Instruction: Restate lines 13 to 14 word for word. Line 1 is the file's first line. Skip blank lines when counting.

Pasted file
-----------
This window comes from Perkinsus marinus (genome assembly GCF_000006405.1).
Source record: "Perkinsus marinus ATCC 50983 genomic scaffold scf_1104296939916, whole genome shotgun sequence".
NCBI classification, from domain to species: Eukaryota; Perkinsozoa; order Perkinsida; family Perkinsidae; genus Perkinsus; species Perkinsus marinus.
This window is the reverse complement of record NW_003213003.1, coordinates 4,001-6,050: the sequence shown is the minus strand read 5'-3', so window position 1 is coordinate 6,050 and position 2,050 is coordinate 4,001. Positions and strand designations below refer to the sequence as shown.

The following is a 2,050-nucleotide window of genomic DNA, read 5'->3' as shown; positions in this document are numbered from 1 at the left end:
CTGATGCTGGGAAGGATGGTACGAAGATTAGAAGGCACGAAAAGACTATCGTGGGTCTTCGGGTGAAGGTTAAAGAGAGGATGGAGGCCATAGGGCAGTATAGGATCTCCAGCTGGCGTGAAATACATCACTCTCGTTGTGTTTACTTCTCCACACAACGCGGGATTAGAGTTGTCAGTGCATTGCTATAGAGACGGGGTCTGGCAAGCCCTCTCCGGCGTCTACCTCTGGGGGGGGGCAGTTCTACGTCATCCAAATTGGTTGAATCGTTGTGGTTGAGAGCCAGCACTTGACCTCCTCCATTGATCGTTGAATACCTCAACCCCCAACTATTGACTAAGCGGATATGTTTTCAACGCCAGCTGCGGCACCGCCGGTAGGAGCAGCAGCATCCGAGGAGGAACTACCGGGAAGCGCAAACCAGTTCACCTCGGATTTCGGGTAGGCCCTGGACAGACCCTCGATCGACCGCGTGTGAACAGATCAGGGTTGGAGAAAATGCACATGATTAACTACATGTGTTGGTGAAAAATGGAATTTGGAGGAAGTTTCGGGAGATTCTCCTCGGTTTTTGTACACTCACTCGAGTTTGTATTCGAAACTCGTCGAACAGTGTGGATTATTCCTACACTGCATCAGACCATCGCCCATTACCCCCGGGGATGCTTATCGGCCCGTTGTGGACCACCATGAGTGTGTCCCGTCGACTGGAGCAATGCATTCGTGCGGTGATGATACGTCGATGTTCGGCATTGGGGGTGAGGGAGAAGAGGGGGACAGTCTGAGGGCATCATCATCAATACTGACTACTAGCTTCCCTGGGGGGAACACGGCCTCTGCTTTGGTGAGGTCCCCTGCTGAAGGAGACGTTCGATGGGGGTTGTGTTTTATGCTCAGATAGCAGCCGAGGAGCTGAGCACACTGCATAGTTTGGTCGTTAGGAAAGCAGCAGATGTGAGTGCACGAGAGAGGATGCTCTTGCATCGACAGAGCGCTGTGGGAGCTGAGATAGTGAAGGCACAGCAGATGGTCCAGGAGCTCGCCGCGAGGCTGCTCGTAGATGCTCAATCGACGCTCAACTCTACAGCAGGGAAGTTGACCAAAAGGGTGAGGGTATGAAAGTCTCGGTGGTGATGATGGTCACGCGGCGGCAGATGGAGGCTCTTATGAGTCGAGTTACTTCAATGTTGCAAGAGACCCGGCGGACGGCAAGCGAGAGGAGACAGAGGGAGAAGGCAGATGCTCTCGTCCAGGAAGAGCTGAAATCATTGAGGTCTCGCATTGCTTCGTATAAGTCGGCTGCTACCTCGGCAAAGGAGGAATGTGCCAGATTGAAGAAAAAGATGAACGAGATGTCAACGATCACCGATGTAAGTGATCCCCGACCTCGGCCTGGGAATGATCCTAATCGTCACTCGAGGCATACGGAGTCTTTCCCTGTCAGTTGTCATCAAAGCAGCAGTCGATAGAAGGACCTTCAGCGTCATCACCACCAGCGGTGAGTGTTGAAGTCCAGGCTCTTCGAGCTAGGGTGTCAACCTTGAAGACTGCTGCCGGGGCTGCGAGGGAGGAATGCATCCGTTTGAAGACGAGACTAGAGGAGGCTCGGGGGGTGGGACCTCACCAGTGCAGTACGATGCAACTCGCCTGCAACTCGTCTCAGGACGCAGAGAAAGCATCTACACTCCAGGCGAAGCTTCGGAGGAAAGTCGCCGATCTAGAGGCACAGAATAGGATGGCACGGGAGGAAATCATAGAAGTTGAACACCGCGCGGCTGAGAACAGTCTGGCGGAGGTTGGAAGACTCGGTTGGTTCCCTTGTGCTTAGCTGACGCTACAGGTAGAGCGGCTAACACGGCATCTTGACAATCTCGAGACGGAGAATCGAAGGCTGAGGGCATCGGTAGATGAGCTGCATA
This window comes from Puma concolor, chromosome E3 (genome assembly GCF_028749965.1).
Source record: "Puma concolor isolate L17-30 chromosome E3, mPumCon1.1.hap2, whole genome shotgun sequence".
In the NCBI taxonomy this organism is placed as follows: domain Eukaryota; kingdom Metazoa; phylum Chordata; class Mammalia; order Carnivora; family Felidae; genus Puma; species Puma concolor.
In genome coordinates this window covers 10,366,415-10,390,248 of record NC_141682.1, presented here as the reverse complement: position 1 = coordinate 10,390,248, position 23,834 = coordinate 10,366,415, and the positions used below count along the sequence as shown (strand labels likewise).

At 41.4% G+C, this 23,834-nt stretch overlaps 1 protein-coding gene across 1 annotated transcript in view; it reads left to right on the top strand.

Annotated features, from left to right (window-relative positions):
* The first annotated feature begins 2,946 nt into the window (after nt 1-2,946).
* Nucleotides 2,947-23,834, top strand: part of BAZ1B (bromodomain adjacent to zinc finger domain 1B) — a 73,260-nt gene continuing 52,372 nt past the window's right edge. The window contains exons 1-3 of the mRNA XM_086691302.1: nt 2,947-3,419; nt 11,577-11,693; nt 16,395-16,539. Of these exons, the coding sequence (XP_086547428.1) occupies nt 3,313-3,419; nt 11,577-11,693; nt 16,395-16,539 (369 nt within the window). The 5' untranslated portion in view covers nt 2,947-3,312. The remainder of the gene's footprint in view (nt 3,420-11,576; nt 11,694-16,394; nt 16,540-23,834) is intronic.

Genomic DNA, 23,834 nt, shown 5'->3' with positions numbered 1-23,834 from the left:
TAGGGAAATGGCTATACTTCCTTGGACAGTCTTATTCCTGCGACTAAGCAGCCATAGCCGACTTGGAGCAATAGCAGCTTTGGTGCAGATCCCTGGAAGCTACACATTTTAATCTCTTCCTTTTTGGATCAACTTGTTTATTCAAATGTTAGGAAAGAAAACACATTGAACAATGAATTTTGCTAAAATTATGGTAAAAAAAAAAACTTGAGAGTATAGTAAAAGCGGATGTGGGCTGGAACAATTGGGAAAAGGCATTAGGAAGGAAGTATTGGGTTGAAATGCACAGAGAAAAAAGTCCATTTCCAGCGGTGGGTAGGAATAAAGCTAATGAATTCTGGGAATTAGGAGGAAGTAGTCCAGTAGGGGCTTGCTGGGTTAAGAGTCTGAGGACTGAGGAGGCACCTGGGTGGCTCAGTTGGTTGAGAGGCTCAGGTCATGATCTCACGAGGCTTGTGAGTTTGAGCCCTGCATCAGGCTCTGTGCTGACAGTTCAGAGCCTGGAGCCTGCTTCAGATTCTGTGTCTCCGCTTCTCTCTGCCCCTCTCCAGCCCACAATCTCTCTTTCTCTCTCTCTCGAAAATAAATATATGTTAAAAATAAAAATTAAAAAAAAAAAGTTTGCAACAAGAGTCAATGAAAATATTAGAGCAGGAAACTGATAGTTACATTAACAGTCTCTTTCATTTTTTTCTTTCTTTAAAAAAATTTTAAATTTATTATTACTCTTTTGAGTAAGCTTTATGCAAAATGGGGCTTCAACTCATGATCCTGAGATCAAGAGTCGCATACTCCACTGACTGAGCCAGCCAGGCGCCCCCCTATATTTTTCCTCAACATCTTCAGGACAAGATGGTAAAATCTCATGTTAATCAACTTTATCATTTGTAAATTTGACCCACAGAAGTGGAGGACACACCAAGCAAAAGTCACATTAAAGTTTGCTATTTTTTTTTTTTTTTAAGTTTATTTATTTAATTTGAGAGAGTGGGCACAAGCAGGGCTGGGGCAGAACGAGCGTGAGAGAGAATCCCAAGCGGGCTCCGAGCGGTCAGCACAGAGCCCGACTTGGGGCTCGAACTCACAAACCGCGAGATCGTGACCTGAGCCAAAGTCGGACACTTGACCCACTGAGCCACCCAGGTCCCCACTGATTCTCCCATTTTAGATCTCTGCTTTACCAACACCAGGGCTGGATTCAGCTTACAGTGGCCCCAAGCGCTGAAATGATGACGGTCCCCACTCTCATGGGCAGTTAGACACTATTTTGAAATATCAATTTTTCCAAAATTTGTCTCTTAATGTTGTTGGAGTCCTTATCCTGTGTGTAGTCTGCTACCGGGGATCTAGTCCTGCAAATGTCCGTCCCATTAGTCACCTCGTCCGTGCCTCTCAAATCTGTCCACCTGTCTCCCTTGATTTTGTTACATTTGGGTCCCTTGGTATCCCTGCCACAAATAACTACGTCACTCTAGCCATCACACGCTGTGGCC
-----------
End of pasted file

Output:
* The first annotated feature begins 2,946 nt into the window (after nt 1-2,946).
* Nucleotides 2,947-23,834, top strand: part of BAZ1B (bromodomain adjacent to zinc finger domain 1B) — a 73,260-nt gene continuing 52,372 nt past the window's right edge. The window contains exons 1-3 of the mRNA XM_086691302.1: nt 2,947-3,419; nt 11,577-11,693; nt 16,395-16,539. Of these exons, the coding sequence (XP_086547428.1) occupies nt 3,313-3,419; nt 11,577-11,693; nt 16,395-16,539 (369 nt within the window). The 5' untranslated portion in view covers nt 2,947-3,312. The remainder of the gene's footprint in view (nt 3,420-11,576; nt 11,694-16,394; nt 16,540-23,834) is intronic.